Time up for beachside building?

2008-06-20 00:00

Rising sea levels and climate change are becoming facts of life along the KwaZulu-Natal coast — and this might be residents’ last chance to erect or repair buildings in high-risk areas.

Andrew Mather, project executive for coastal policy in the eThekwini Metro, said yesterday there is a “strong possibility” that the Coastal Management Bill, which is about to go to Parliament after a six-year wait, could rule out both new developments and rebuilding of damaged ones in danger zones.

These include areas in front of a coastal setback line, where beach erosion is most likely, as well as floodplains, and could stop people living too close to beaches and estuaries. Although the ramifications of the looming legislation aren’t yet clear, it will bring radical changes, he predicted.

The new law could let people know where they stand after disasters like this week’s floods and the high tides of March 2007. “When there is a disaster people lose all rationality … We need to plan ahead and stick to that plan,” he said.

Even though the disasters of March 2007 and June 2008 are completely different, they both point to climate change.

The problem with climate change, Mather said, is that there is “never an even step”. For example, erosion along the shoreline on the Bluff accelerated for a time and then slowed. It is impossible to come up with hard figures or predictions.

Mather said that in the wake of the devastation caused by the high waves last year, property owners simply didn’t know what to do or what help, if any, the government would offer.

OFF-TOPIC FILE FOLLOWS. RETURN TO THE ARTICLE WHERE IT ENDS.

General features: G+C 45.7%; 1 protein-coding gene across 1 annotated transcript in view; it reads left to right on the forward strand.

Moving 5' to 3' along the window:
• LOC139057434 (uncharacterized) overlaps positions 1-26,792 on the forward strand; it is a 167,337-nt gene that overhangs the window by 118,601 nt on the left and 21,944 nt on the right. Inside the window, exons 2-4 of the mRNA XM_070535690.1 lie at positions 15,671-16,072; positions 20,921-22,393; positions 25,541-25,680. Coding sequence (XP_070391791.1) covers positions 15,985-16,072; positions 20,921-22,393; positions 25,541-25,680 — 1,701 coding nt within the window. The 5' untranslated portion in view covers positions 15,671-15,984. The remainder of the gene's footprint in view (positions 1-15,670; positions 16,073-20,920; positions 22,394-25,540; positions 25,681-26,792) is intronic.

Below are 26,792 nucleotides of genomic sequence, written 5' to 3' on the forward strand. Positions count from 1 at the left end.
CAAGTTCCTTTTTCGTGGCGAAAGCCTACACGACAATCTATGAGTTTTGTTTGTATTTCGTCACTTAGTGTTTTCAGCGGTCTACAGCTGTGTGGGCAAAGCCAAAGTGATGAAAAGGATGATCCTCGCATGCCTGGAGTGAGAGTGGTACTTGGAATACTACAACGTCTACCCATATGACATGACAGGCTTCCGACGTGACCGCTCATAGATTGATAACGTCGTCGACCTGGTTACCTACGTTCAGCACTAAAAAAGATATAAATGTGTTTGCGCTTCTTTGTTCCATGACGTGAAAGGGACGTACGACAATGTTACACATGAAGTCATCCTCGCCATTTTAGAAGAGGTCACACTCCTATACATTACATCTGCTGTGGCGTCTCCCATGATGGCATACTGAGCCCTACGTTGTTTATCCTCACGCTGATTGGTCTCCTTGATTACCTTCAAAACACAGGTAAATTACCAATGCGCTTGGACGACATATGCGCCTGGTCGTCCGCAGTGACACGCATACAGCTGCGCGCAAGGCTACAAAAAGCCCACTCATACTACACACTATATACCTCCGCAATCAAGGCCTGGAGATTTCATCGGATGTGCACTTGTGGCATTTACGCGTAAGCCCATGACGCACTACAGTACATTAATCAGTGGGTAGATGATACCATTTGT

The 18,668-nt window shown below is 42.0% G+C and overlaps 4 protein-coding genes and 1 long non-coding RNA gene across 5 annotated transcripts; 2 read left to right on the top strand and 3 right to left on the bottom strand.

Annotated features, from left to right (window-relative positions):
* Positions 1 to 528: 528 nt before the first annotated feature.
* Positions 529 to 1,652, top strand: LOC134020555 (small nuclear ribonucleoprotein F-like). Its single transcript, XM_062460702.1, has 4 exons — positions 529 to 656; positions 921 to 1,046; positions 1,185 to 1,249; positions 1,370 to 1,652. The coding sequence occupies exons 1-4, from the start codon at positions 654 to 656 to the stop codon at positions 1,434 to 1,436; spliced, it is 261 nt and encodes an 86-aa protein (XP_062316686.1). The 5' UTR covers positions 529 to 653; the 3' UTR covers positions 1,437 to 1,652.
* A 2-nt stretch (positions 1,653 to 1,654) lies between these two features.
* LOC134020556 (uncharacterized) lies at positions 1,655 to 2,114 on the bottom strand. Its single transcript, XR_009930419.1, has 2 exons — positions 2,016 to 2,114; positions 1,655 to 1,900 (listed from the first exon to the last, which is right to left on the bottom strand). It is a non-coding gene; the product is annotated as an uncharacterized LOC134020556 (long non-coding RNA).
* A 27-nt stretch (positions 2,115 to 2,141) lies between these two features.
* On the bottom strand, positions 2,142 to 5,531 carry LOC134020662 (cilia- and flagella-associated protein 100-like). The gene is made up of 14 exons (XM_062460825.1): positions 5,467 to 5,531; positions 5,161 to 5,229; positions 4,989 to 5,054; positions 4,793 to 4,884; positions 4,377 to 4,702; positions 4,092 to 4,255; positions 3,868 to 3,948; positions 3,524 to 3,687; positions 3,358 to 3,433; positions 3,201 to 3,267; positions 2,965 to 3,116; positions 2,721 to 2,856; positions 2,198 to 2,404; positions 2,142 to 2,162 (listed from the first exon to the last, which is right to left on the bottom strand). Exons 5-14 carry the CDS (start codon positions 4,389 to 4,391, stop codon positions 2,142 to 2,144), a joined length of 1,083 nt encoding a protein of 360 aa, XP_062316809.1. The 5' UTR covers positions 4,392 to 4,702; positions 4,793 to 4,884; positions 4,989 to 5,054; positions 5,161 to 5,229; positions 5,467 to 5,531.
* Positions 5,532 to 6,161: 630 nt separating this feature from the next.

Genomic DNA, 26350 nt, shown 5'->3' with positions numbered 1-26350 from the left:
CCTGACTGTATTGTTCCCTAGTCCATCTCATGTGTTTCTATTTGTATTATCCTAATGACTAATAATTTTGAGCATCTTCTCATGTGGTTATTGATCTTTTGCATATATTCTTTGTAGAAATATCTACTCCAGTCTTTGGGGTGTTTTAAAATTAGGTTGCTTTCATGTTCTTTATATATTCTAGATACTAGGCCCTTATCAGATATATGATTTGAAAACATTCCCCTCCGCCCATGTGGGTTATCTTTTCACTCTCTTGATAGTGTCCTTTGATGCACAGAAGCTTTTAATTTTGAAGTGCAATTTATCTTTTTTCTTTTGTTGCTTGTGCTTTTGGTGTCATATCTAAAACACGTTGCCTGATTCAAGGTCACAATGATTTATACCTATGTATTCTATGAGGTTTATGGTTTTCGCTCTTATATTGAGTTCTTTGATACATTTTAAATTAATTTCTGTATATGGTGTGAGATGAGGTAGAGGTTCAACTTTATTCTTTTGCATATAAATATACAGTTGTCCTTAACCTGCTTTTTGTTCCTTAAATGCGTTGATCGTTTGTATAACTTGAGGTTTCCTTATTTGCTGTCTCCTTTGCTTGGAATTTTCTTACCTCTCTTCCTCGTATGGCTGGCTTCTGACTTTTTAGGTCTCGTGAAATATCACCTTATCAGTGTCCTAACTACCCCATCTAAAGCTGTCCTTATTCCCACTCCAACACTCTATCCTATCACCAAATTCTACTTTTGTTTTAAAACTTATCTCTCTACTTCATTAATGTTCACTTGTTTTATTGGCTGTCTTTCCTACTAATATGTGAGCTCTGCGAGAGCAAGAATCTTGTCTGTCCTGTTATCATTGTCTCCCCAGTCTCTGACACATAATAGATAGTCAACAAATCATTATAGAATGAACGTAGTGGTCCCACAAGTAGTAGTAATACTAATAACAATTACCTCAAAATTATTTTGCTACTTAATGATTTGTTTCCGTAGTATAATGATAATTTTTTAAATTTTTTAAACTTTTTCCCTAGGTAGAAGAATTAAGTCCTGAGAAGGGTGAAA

Mather said taking action to avert disasters, like removing buildings in danger areas, is complicated. “People don’t want to move. Moving costs money and property owners do not want to lose their investments. The government does not have the funds to expropriate properties”.

He explained that in terms of the pending legislation all municipalities would have to put in place a coastal management plan and a shore management plan. This would try to predict which areas are most likely to be at risk from weather and sea level changes.

Risky assets would be identified and a decision made on how to react in each case. “We will have to decide whether we will defend it or whether we will retreat, whether we can remove it and rebuild it in a most sustainable location.”

Mather said retreating or rebuilding in better locations are the most likely interventions.

However, there are two other options — to do nothing, the most likely for uninhabited stretches of coastline, or to advance the shoreline, not an option in South Africa.

He said that, ahead of the new bill, the eThekwini Metro is putting in place a shoreline management plan for the south Durban basin, which will be rolled out along the entire Durban coastline over the next three years.

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